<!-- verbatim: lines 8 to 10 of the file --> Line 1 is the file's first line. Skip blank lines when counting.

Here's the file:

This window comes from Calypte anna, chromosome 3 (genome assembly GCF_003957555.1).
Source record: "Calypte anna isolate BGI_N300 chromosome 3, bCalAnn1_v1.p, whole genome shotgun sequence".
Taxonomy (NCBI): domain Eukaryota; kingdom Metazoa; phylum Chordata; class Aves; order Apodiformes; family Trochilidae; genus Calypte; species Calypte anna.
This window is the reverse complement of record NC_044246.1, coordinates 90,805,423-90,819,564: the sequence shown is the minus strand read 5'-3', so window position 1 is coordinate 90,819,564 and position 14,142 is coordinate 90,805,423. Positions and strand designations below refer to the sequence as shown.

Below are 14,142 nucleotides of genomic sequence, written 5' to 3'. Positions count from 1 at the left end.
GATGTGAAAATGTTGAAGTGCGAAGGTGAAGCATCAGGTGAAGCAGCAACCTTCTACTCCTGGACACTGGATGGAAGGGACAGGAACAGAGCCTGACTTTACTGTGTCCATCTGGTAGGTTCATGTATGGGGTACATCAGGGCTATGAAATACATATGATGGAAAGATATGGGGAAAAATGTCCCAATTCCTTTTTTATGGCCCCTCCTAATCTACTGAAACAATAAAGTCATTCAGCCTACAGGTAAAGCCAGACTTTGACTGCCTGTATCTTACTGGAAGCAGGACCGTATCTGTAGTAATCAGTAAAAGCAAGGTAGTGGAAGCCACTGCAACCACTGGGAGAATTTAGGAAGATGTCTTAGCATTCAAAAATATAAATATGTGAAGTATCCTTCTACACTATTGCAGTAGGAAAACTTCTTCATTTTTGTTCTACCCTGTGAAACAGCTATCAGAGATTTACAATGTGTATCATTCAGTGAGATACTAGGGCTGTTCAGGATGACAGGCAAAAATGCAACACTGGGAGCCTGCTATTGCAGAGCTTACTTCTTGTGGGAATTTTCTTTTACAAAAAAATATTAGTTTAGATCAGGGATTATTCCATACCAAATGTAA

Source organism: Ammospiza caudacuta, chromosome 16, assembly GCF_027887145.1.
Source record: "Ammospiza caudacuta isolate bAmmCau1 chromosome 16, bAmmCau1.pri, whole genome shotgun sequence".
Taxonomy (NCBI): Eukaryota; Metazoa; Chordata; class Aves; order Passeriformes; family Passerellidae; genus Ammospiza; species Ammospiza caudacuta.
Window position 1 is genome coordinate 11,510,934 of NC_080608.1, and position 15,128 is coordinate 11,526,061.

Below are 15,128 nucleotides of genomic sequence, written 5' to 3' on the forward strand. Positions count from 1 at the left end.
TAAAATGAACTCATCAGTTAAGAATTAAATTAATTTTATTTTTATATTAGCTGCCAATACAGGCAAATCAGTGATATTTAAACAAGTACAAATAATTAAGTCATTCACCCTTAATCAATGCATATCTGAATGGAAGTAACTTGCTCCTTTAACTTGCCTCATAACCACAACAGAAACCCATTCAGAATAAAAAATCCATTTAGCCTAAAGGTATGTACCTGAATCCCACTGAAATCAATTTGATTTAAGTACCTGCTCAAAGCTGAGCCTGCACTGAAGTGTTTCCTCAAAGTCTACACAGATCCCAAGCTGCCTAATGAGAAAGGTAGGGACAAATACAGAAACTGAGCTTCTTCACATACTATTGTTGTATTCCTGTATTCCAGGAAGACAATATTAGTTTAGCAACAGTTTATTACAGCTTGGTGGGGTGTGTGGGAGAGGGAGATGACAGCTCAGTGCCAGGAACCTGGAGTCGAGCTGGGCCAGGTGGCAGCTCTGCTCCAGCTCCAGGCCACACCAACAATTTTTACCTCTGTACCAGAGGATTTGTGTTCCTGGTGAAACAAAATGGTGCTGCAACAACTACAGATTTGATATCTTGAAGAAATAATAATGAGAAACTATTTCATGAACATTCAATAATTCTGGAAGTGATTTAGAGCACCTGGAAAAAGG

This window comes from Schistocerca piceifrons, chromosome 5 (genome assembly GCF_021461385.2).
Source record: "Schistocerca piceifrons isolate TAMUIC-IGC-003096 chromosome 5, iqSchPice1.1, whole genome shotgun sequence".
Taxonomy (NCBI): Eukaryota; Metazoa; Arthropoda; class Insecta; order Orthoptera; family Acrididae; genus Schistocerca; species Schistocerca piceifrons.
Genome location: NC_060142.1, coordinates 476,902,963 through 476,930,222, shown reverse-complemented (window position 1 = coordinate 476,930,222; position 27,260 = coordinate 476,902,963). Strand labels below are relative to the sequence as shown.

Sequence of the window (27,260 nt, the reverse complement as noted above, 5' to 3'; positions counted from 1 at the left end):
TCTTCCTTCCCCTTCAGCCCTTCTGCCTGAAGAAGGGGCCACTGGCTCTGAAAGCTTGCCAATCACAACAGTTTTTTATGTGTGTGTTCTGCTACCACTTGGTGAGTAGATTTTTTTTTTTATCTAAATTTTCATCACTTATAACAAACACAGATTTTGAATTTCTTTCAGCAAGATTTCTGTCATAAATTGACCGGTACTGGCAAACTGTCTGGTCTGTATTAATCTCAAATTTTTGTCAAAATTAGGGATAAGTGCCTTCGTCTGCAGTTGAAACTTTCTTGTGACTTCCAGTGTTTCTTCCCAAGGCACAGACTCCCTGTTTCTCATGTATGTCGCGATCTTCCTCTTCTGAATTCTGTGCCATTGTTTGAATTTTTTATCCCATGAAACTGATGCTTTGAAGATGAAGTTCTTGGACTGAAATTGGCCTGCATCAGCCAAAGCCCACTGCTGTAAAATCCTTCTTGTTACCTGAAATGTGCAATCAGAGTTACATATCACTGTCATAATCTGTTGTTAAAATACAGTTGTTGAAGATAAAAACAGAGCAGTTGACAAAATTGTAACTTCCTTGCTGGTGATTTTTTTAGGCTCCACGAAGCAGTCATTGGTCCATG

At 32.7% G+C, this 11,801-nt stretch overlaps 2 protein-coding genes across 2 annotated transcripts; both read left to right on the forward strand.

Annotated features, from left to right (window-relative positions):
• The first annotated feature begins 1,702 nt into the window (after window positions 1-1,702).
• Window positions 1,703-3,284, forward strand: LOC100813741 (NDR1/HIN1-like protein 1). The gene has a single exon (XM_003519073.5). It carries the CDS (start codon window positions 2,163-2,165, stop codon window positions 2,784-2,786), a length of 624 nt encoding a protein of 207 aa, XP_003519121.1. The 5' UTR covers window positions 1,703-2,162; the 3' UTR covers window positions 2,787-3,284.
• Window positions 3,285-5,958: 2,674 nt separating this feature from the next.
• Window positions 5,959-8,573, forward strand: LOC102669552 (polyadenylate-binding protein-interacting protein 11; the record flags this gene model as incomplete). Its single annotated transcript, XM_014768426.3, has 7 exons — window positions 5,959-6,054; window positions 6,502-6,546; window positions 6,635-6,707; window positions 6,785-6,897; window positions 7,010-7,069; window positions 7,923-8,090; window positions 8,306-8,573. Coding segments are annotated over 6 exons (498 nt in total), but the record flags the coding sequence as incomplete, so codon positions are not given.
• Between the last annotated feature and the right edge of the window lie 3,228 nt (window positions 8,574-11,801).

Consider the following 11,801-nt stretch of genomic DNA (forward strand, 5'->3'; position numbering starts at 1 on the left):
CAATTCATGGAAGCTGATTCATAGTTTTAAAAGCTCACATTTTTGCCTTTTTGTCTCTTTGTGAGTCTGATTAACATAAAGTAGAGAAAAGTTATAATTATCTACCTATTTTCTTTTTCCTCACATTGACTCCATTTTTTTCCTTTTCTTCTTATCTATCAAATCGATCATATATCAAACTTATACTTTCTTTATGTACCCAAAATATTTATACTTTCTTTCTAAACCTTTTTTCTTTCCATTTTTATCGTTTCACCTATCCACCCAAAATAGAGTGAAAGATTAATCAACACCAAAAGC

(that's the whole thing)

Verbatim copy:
Source record: "Ammospiza caudacuta isolate bAmmCau1 chromosome 16, bAmmCau1.pri, whole genome shotgun sequence".
Taxonomy (NCBI): Eukaryota; Metazoa; Chordata; class Aves; order Passeriformes; family Passerellidae; genus Ammospiza; species Ammospiza caudacuta.
Window position 1 is genome coordinate 11,510,934 of NC_080608.1, and position 15,128 is coordinate 11,526,061.